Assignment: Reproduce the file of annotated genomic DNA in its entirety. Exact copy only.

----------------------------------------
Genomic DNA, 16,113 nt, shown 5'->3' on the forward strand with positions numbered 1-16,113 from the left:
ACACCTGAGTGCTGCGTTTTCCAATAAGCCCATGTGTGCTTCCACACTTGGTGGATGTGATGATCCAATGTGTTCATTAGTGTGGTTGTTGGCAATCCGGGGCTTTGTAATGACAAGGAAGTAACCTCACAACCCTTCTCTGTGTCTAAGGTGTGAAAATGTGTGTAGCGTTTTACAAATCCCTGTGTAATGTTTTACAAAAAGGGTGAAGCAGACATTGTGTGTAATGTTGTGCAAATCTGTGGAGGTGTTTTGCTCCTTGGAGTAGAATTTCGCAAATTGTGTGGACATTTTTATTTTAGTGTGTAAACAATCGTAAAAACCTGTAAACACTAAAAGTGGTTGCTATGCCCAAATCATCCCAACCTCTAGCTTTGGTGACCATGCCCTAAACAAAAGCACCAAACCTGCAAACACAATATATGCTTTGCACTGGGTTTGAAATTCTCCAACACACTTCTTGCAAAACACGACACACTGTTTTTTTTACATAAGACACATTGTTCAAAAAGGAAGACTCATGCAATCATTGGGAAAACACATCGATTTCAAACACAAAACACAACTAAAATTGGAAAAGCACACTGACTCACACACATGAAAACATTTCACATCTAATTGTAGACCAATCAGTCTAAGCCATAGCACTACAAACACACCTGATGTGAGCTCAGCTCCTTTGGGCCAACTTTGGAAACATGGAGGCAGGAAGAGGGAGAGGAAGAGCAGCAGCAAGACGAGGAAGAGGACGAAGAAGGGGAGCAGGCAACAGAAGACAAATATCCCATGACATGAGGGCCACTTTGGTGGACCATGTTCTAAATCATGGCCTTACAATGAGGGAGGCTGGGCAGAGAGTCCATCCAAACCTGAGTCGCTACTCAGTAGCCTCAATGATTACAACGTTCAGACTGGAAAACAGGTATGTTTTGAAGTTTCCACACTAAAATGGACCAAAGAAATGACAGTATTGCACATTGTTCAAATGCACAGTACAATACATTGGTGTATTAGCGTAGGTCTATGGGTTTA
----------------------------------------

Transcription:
Genomic DNA, 16,113 nt, shown 5'->3' on the forward strand with positions numbered 1-16,113 from the left:
ACACCTGAGTGCTGCGTTTTCCAATAAGCCCATGTGTGCTTCCACACTTGGTGGATGTGATGATCCAATGTGTTCATTAGTGTGGTTGTTGGCAATCCGGGGCTTTGTAATGACAAGGAAGTAACCTCACAACCCTTCTCTGTGTCTAAGGTGTGAAAATGTGTGTAGCGTTTTACAAATCCCTGTGTAATGTTTTACAAAAAGGGTGAAGCAGACATTGTGTGTAATGTTGTGCAAATCTGTGGAGGTGTTTTGCTCCTTGGAGTAGAATTTCGCAAATTGTGTGGACATTTTTATTTTAGTGTGTAAACAATCGTAAAAACCTGTAAACACTAAAAGTGGTTGCTATGCCCAAATCATCCCAACCTCTAGCTTTGGTGACCATGCCCTAAACAAAAGCACCAAACCTGCAAACACAATATATGCTTTGCACTGGGTTTGAAATTCTCCAACACACTTCTTGCAAAACACGACACACTGTTTTTTTTACATAAGACACATTGTTCAAAAAGGAAGACTCATGCAATCATTGGGAAAACACATCGATTTCAAACACAAAACACAACTAAAATTGGAAAAGCACACTGACTCACACACATGAAAACATTTCACATCTAATTGTAGACCAATCAGTCTAAGCCATAGCACTACAAACACACCTGATGTGAGCTCAGCTCCTTTGGGCCAACTTTGGAAACATGGAGGCAGGAAGAGGGAGAGGAAGAGCAGCAGCAAGACGAGGAAGAGGACGAAGAAGGGGAGCAGGCAACAGAAGACAAATATCCCATGACATGAGGGCCACTTTGGTGGACCATGTTCTAAATCATGGCCTTACAATGAGGGAGGCTGGGCAGAGAGTCCATCCAAACCTGAGTCGCTACTCAGTAGCCTCAATGATTACAACGTTCAGACTGGAAAACAGGTATGTTTTGAAGTTTCCACACTAAAATGGACCAAAGAAATGACAGTATTGCACATTGTTCAAATGCACAGTACAATACATTGGTGTATTAGCGTAGGTCTATGGGTTTA